The Last of Us episode 2 breaks HBO viewing record

Pedro Pascal as Joel in The Last of Us
(Image credit: HBO)

Watched by 4.7 million viewers on Sunday, January 15, The Last of Us episode 1 wound up being HBO's second biggest premiere in over a decade, following last year's House of the Dragon. Fans took to social media to gush about the opener, and seemingly encouraged more people to tune in the week after, too, as episode 2 was watched by 5.7 million viewers.

With that 22% increase, which was recorded by Nielsen (via Variety (opens in new tab)), the show's sophomore installment marked the "largest week 2 audience growth for an HBO Original drama series in the history of the network." Warner Bros. Discovery also reports that since it aired, episode 2 has been watched more than 10 million times, while episode 1 is tracking 18 million.

"Sunday night viewership for an HBO series typically represents 20%-40% of the show's total gross audience per episode," HBO previously explained, so we can expect the aforementioned numbers to rise even more as the season continues into February and March.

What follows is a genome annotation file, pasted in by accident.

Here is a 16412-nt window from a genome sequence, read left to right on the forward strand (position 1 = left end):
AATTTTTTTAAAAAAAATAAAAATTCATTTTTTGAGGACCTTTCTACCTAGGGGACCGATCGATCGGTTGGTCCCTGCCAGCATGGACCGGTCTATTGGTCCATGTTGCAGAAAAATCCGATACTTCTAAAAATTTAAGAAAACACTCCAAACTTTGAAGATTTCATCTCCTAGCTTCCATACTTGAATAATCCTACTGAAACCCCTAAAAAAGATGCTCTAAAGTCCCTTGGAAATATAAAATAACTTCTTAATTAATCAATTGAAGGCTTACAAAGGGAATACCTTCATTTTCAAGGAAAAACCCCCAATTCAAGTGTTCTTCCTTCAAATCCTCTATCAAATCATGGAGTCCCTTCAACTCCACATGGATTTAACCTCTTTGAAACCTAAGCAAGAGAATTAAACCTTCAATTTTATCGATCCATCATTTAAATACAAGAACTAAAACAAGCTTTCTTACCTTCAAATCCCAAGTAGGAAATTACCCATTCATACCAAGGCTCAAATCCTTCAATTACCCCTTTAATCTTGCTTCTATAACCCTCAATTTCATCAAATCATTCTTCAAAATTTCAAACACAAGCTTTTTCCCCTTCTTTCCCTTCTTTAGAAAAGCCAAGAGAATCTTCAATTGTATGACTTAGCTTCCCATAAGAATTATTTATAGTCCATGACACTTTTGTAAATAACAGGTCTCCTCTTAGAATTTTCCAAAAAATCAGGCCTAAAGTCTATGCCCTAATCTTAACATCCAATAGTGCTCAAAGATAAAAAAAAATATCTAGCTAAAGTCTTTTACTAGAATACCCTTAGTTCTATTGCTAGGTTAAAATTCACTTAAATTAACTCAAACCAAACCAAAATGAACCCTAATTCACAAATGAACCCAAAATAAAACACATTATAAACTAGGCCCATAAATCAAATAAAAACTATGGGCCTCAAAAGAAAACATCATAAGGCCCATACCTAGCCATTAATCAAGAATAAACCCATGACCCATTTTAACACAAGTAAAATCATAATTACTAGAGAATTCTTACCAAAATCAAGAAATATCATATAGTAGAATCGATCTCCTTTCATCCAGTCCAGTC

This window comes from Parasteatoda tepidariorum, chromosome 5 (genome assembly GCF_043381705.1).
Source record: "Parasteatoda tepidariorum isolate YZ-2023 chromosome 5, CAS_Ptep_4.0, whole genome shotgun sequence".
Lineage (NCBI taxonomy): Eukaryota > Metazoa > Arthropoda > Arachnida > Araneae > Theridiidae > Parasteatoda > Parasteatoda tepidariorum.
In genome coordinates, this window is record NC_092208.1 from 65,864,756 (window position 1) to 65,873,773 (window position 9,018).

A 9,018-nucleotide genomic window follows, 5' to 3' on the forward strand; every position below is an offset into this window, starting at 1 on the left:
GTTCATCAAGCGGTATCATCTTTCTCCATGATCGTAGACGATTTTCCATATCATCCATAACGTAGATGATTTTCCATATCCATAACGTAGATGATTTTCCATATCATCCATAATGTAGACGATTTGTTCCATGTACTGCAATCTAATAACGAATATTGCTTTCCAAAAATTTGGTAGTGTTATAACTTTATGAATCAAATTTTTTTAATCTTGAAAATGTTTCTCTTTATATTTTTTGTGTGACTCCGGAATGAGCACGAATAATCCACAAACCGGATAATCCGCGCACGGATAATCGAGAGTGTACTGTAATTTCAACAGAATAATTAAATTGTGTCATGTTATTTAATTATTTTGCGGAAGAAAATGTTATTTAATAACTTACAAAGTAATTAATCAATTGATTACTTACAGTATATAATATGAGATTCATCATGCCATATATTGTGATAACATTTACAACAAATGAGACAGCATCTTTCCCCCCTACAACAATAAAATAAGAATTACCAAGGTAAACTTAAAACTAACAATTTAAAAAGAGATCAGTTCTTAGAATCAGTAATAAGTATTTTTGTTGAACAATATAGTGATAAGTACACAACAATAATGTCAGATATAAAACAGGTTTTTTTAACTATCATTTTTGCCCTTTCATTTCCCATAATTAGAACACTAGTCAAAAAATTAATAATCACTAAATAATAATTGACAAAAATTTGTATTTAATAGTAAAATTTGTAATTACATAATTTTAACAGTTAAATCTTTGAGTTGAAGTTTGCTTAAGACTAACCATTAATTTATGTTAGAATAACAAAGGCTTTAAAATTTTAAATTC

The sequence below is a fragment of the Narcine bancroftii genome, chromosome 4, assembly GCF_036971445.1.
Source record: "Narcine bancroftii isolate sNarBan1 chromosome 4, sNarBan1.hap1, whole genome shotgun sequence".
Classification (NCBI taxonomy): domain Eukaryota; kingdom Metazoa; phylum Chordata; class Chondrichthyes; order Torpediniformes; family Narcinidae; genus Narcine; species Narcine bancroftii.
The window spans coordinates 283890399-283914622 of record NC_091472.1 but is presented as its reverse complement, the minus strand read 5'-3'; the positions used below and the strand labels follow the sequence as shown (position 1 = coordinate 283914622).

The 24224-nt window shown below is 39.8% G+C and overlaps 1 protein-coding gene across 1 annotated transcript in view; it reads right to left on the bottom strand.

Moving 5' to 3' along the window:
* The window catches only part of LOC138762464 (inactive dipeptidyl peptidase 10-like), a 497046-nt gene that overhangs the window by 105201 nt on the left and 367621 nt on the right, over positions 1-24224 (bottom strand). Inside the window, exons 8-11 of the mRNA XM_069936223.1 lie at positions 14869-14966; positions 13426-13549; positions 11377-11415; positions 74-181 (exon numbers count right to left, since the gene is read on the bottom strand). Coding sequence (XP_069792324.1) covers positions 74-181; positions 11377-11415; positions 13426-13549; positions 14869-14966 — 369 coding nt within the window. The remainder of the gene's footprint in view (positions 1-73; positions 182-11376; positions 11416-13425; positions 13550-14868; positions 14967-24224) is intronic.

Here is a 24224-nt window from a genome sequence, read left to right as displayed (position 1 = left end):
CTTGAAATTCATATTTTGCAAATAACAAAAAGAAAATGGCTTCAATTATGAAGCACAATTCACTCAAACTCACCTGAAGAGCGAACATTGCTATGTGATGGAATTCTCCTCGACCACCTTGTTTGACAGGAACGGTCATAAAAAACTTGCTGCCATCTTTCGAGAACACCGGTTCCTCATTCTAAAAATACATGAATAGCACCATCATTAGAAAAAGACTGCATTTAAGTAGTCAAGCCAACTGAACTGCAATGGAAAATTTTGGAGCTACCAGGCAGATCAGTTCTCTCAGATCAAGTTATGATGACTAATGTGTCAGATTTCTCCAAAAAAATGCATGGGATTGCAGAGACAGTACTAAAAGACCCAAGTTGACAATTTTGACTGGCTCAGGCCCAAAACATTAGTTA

Based on the hugely popular PlayStation game of the same name, The Last of Us centers on Joel (Pascal), a smuggler, who is tasked with escorting Ellie (Ramsey), a young girl with a potentially society-saving secret, out of their quarantine zone and across the United States. A mission that's not so easy, considering the world has been ravaged by a violent fungal infection that has destroyed civilization and turned some of its hosts into vicious, mushroom-headed monsters.

It continues on Sunday, January 29 on HBO and HBO Max in the US, and Sky Atlantic and NOW TV the following day in the UK. Ensure you never miss an episode by checking out our The Last of Us release schedule and our breakdown of how many episodes are in The Last of Us.

For more from the series, check out our guide to the major Last of Us episode 2 changes from the games and a terrifying look at the Cordyceps fungus

Amy West

I am an Entertainment Writer here at GamesRadar+, covering all things TV and film across our Total Film and SFX sections. Elsewhere, my words have been published by the likes of Digital Spy, SciFiNow, PinkNews, FANDOM, Radio Times, and Total Film magazine.